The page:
All 23 patients tolerated dynamic respiration-guided delivery with CK, allowing for successful completion of every treatment. Extensive respiration-induced motion of adrenal gland targets during treatment was observed, with a median peak-to-peak value of 11.4 mm (computed as median over 24 treatments, with three translational peak-to-peak displacement values for each treatment; range 1.6–22.2 mm) along the predominant superior-inferior axis, 2.1 mm (range 1.1–2.6 mm) in anterior-posterior, and 3.4 mm (range 1.7– 10.7 mm) in left-right direction (Figure 1).

In retrospective review of planning images, the tumor with minimal values of motion for all three directions was identified to be partly attached to the spine. The mean correlation error was below 2 mm for all treatments (Figure 2).

When comparing above and below median motion groups (superior-inferior), the difference in correlation error was statistically significant (Student's t-test, p = 0.025), which indicates a correlation between treatment accuracy and the extent of target motion.

Clinical outcome

Median follow-up was 23.6 months (range 1.7–71.5 months, mean 25.0 months). The Kaplan-Meier predicted overall survival is shown in Figure 3.

Median overall survival after CK treatment was 29.2 months, with an actuarial survival of 77% (95% CI: 54–90%) after one year and 72% (95% CI: 47–86%) after two years.

The Kaplan-Meier predicted local control of the adrenal gland metastases is shown in Figure 4.

Four patients (17%) experienced local relapse during the evaluation period with a mean time of 19 months to progression, which corresponded to an actuarial local control of 95% (95% CI: 69–99%) after one year and 81% (95% CI: 51–93%) after two years. Of the four patients with local recurrence, one underwent surgery and three were retreated with CK using a single dose of 22 Gy. In these three cases, local control was retained at the time of the last follow-up. One patient developed a metastasis in the contralateral adrenal gland during follow-up, which was also treated with CK.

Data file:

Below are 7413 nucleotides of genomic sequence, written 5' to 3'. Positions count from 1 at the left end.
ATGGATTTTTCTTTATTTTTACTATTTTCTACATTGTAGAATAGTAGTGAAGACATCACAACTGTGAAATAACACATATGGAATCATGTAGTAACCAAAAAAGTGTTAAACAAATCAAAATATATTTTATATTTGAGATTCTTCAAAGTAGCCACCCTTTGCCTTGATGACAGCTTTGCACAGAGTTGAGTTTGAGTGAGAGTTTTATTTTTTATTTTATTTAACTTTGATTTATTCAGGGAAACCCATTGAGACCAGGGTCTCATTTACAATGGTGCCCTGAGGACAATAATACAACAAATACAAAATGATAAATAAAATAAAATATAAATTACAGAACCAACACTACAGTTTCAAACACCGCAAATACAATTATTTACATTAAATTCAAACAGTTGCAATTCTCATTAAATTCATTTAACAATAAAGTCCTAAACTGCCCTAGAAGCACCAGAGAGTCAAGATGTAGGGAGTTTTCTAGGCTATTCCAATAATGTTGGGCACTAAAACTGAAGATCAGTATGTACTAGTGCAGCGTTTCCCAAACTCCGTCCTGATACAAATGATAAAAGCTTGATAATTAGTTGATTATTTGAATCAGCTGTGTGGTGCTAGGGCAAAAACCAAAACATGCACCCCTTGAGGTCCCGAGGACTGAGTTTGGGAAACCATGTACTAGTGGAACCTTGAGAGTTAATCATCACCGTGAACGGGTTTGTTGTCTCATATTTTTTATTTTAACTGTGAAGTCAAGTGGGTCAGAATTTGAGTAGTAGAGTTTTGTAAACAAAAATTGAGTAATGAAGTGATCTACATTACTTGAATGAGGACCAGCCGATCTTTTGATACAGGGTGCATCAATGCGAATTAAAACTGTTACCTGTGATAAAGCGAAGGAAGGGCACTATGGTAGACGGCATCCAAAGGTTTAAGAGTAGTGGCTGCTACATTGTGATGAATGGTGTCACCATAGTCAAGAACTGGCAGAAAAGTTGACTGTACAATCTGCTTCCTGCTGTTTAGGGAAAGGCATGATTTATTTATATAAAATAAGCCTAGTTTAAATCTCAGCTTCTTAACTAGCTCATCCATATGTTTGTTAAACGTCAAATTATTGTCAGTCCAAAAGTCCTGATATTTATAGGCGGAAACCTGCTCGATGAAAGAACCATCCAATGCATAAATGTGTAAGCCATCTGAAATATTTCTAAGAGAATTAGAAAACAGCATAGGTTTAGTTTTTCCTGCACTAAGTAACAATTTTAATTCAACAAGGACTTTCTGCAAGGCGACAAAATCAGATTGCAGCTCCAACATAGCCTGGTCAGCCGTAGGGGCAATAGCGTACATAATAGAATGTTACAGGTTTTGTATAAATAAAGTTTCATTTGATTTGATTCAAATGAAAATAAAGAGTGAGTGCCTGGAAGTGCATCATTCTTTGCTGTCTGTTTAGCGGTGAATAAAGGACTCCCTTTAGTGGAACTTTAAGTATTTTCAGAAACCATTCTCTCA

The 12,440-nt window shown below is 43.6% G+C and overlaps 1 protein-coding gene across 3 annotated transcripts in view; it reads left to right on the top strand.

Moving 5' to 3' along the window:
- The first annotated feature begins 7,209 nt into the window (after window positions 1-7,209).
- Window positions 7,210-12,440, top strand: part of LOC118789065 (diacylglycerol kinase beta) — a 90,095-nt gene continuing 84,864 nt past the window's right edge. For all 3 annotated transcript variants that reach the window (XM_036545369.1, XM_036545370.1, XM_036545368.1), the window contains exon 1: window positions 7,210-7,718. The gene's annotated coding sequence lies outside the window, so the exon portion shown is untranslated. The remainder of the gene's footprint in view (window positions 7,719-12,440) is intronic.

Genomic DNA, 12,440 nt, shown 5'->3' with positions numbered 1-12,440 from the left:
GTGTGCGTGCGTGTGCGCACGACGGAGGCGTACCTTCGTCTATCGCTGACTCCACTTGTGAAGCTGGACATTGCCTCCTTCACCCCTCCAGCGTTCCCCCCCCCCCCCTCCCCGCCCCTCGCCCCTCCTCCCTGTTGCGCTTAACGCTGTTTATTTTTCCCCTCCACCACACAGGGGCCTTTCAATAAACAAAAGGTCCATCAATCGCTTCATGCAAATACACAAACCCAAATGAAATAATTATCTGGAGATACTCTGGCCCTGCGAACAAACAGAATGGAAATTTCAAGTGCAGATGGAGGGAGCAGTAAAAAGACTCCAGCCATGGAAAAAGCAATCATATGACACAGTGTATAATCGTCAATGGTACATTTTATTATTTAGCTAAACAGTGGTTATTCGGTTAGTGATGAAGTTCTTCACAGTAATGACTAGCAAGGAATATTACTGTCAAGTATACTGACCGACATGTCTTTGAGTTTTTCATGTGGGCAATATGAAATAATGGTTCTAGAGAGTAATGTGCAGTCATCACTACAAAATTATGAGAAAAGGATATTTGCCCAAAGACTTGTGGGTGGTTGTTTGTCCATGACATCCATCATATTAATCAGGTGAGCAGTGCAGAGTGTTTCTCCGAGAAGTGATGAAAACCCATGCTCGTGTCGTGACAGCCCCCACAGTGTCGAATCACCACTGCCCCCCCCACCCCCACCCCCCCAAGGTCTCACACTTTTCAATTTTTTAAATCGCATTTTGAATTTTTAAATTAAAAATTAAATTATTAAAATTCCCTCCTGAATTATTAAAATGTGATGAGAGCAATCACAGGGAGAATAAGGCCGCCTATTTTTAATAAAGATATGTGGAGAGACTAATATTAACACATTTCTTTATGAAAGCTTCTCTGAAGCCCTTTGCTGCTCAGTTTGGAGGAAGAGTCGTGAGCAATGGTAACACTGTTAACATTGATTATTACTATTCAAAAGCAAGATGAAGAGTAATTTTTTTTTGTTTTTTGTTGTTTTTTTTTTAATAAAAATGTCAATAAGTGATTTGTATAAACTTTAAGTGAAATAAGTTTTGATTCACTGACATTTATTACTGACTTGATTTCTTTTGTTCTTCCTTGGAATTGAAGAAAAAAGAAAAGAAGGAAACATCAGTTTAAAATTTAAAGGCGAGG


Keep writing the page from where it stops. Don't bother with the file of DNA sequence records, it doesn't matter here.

Discussion

The gold standard therapy for adrenal metastases is surgical resection. Several studies reported a prolonged survival after adrenal metastasectomy [14]. Notwithstanding, many patients do have contraindications for surgery like advanced age, comorbidities or side effects after prior systemic therapy, making surgery not applicable and alternative therapies must be considered. Historically, radiotherapy has been used with palliative intent with good response rates especially in terms of pain relief [12,15]. On the basis of technical advances in recent years, it is now possible to safely apply larger doses of radiation to adrenal tumors with a limited number of fractions. The biologically equivalent doses (BED) are much higher compared with normal fractionated radiotherapy treatments. However, there are only a few studies available showing treatment results after SBRT even though it is nowadays an accepted non-invasive treatment alternative to the gold standard of surgery in selected patients [16-18]. Furthermore, the reported studies are extremely heterogeneous in terms of patient selection (primary tumors, previous treatment, performance status, disease extension) and applied dose and fractionation schedules [18]. In contrast to these studies, we here present a relatively homogeneously treated series of 23 patients harboring adrenal metastases from different primaries using high dose robotic radiosurgery.

Adrenal gland motion has been analyzed previously: Wang, et al. [19] reported motion of up to 1.2 cm in the predominant superior-inferior direction, whereas Katoh, et al. [20] observed motion of more than 2 cm in superior-inferior as well as anterior-posterior direction. Our data confirms that respiration-induced motion of the adrenal gland can indeed exceed 2 cm. For a typical 50 cc target, covering a full 2 cm trajectory would result in a more than 60% increase of tissue exposed to the prescription dose. So to minimize irradiation of adjacent healthy tissue and to accurately deliver the effective dose to the target, real-time tumor tracking is required. The large range of observed values for tumor mobility as well as correlation errors emphasizes the patient-specific nature of intrafraction motion patterns, even for targets of similar location. Still, we could demonstrate that correlation errors increase with motion of the adrenal target. This compares well to a recent analysis of liver treatments, where a weak correlation between model errors and target motion was identified [21]. As correlation errors have been recently identified as the primary random source of uncertainty for Synchrony treatments [21], and because our mean Synchrony correlation errors did not exceed 2 mm, the selected PTV margin of 4 mm seems to be reasonable.